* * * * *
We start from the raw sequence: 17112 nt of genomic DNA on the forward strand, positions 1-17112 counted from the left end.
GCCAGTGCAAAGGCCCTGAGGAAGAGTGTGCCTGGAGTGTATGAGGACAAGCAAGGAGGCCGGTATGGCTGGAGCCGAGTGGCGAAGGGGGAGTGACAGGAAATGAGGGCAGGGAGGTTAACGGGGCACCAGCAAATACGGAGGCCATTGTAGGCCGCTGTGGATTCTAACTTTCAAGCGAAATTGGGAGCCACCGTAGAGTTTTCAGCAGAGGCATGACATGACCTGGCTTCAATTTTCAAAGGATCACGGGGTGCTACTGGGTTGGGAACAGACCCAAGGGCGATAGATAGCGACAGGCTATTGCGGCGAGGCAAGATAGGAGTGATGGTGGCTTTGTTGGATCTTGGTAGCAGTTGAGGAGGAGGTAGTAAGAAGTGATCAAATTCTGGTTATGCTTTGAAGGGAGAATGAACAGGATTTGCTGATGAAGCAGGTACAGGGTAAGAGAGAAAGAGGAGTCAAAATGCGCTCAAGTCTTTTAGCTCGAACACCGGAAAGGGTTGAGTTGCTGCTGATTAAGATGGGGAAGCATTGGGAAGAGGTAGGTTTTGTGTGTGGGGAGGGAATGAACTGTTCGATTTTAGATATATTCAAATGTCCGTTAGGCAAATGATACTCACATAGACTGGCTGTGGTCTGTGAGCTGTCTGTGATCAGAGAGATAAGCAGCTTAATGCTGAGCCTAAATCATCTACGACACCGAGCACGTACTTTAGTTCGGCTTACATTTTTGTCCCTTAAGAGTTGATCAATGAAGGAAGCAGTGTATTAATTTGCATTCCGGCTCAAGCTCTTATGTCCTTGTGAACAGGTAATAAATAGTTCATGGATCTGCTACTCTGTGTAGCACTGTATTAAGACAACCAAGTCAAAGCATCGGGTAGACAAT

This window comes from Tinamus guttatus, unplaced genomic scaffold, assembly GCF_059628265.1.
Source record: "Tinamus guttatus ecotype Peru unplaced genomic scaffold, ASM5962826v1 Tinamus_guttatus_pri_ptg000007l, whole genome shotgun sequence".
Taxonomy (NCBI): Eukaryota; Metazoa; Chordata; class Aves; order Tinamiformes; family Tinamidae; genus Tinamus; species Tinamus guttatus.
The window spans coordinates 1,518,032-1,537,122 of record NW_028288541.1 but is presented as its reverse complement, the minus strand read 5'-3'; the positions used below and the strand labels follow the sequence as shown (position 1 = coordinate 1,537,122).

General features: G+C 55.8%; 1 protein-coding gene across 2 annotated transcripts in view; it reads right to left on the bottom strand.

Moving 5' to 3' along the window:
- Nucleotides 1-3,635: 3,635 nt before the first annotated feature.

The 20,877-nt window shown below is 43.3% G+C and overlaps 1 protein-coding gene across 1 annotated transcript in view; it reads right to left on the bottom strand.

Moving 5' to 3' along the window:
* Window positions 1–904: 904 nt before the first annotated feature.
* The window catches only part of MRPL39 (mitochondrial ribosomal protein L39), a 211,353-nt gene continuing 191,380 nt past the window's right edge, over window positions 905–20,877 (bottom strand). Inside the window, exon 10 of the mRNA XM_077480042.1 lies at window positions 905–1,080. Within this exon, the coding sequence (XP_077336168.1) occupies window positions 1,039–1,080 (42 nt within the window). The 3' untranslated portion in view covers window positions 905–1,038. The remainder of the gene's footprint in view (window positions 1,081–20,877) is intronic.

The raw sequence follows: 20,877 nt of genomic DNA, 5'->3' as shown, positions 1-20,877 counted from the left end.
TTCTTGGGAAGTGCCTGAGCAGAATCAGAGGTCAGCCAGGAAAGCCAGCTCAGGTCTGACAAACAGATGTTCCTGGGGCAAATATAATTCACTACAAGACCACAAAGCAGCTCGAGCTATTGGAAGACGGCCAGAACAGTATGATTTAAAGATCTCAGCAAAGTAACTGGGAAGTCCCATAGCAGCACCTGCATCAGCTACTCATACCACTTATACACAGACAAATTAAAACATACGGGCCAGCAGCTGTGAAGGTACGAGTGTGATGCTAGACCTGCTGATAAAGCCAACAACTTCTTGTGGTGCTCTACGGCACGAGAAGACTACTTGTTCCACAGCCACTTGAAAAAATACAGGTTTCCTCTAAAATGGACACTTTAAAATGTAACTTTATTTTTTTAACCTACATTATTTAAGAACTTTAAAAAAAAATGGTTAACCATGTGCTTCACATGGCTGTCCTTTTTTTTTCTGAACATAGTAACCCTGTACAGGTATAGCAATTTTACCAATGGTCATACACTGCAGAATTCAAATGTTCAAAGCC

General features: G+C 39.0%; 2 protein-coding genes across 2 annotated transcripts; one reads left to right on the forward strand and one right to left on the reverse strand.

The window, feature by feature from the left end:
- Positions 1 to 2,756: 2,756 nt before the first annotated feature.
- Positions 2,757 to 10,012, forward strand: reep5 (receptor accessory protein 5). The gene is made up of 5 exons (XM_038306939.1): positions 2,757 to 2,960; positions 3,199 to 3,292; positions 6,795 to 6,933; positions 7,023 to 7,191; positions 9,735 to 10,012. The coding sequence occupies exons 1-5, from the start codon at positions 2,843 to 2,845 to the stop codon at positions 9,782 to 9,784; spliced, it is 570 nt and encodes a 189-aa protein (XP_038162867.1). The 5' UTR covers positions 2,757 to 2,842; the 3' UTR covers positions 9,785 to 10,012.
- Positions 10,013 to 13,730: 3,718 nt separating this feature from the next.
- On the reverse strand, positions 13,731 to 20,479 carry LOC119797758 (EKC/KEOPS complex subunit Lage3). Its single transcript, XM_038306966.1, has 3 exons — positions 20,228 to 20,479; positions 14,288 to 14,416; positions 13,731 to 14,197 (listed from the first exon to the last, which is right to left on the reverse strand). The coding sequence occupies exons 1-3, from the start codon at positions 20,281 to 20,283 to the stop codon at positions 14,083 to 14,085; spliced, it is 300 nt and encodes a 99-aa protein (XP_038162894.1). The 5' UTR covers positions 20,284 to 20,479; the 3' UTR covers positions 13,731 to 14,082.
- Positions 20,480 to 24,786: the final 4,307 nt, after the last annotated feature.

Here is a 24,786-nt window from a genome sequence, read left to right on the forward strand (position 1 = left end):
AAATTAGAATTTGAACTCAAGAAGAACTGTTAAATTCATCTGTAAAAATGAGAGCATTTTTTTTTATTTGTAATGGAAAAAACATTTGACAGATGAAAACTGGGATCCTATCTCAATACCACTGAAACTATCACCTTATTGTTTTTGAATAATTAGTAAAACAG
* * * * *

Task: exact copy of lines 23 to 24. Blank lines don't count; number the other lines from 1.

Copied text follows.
Here is a 24,786-nt window from a genome sequence, read left to right on the forward strand (position 1 = left end):
AAATTAGAATTTGAACTCAAGAAGAACTGTTAAATTCATCTGTAAAAATGAGAGCATTTTTTTTTATTTGTAATGGAAAAAACATTTGACAGATGAAAACTGGGATCCTATCTCAATACCACTGAAACTATCACCTTATTGTTTTTGAATAATTAGTAAAACAG